CONSIDERED one of Rossini’s wildest and craziest comic operas, L’Italiana in Algeri was written and first
CONSIDERED one of Rossini’s wildest and craziest comic operas,
L’Italiana in Algeri was written and first performed in Venice in 1813 when the composer was just 21 years old.
It was an immediate success. The music, so typical of the Rossini style, is full of energy, light and sparkling melodies, and joie de vivre.
It was the magnificent set that first drew me in, with its giant, gleaming white “flying carpet” staircase, ornate gilt decorations and Moorish cut-out doorway all against a black background.
With the low evening sun splashing light on to the stage of the splendid Garsington Opera auditorium, we could have been in a palace in North Africa. Enchanting.
Generously supported by Lord and Lady Laidlaw, the production was directed by Will Tuckett and performed in the original Italian by the cast of seven singers plus male chorus and silent female “harem” of dancers.
The overture set the scene. A whispering opening in the strings punctuated by sudden outbursts from the entire orchestra prepared us for the comic effects of the writing to come.
The Garsington Opera Orchestra conducted by David Parry took the melodies at a pace and there was some tight woodwind playing, particularly by the piccolo.
L’Italiana in Algeri is a cross-cultural tale of women’s hold over men. It is the story of the deception of Mustafa, the Bey of Algiers.
Bored of his wife Elvira, he hatches a plan to find her a new husband, leaving him free to marry again. The beautiful Isabella, an Italian girl recently shipwrecked, is identified as a good match. However Mustafa doesn’t reckon on her smart and devious ways, and is subjected to much humiliation by Isabella and all of his household as she escapes with Lindoro, her Italian lover.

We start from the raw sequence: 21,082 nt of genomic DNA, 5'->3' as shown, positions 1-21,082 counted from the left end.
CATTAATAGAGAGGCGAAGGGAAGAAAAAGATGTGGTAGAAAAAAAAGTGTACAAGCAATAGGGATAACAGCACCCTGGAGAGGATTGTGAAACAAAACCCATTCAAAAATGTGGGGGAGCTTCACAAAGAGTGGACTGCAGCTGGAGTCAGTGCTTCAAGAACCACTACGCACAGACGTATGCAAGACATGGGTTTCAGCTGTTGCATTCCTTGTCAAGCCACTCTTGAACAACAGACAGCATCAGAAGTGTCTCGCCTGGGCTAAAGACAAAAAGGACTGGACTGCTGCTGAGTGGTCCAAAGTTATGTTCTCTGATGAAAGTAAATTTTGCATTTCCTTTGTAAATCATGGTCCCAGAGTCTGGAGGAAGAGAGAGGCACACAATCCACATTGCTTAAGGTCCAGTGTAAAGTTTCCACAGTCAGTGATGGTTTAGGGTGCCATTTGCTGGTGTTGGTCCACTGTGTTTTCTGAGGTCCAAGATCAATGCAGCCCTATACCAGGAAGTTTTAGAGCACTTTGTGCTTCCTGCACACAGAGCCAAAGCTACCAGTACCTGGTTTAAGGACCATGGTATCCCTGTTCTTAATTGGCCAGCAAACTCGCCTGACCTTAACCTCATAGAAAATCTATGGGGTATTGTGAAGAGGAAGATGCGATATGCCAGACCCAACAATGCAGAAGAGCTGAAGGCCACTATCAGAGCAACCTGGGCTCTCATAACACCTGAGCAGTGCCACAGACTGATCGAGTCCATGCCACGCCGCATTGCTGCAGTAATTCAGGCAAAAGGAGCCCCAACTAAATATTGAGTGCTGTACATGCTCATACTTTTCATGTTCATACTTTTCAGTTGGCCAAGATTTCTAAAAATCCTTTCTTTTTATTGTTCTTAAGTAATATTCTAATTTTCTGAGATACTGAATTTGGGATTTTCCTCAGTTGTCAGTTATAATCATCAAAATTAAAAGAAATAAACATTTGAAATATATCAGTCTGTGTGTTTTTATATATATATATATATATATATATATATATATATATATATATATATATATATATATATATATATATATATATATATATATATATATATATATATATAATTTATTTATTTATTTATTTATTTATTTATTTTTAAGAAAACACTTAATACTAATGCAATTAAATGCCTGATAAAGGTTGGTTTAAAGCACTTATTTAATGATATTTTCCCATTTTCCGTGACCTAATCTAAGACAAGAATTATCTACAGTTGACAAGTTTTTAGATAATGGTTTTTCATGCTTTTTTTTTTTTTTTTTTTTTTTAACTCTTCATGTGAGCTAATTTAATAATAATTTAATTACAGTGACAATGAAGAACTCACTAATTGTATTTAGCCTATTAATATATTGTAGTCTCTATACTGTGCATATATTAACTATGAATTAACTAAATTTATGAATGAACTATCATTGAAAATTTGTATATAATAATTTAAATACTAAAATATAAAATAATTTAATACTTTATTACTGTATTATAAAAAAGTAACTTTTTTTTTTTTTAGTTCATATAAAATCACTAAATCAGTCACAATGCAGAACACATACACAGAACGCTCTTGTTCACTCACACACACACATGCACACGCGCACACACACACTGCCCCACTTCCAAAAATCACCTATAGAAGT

The music is demanding, the vocal writing virtuosic, full of energy, vocal runs, trills and leaps.
Luciano Botelho’s Lindoro gave us some impassioned singing in act one, coping well with the ornamentation if slightly pushed on the extremes of vocal range.
Riccardo Novarro was a commanding presence as Taddeo, and comically brilliant. Mary Bevan’s Elvira was rhythmically precise and crystal clear throughout.
But it was Turkish mezzo-soprano Ezgi Kutlu’s Isabella who stole the show with her velvety tones and her flawless coloratura. Alighting from her shipwreck, hips swinging seductively in heels and European dress, she was the model of modern womanly wiles providing a marked contrast to the robes and fezzes of Algeria.
The production could still do with some tightening. The orchestral playing was excellent but the ensemble between singers and orchestra was occasionally suspect. The great climax at the end of act one was thrilling, with the tension building in the music and maximum confusion on stage. In the very fast passages, however, despite some brilliant string playing in the orchestra, there were some problems with ensemble and at times this rocked the rhythmic control.
Costume and props deserve a special mention. The Pappataci scene was visually splendid. The unwitting Mustafa is bestowed the Italian honour of “sugar daddy”. Bamboozled, he becomes a pantomime character in sequinned robe and tall headdress, eating his way through plate after plate of cakes piled high. The comic acting was excellent here and there was some good strong singing from the male chorus.
If you are lucky enough to find tickets to this production, and there are eight more performances until July 10, you will be delighted at the surprise gesture to the Italian nation at the very end.
The “magic” flying carpet illuminates in the colours of the Italian flag as the lines in the libretto spell out the moral of the tale: “It took an Italian girl to show that women rule the roost!”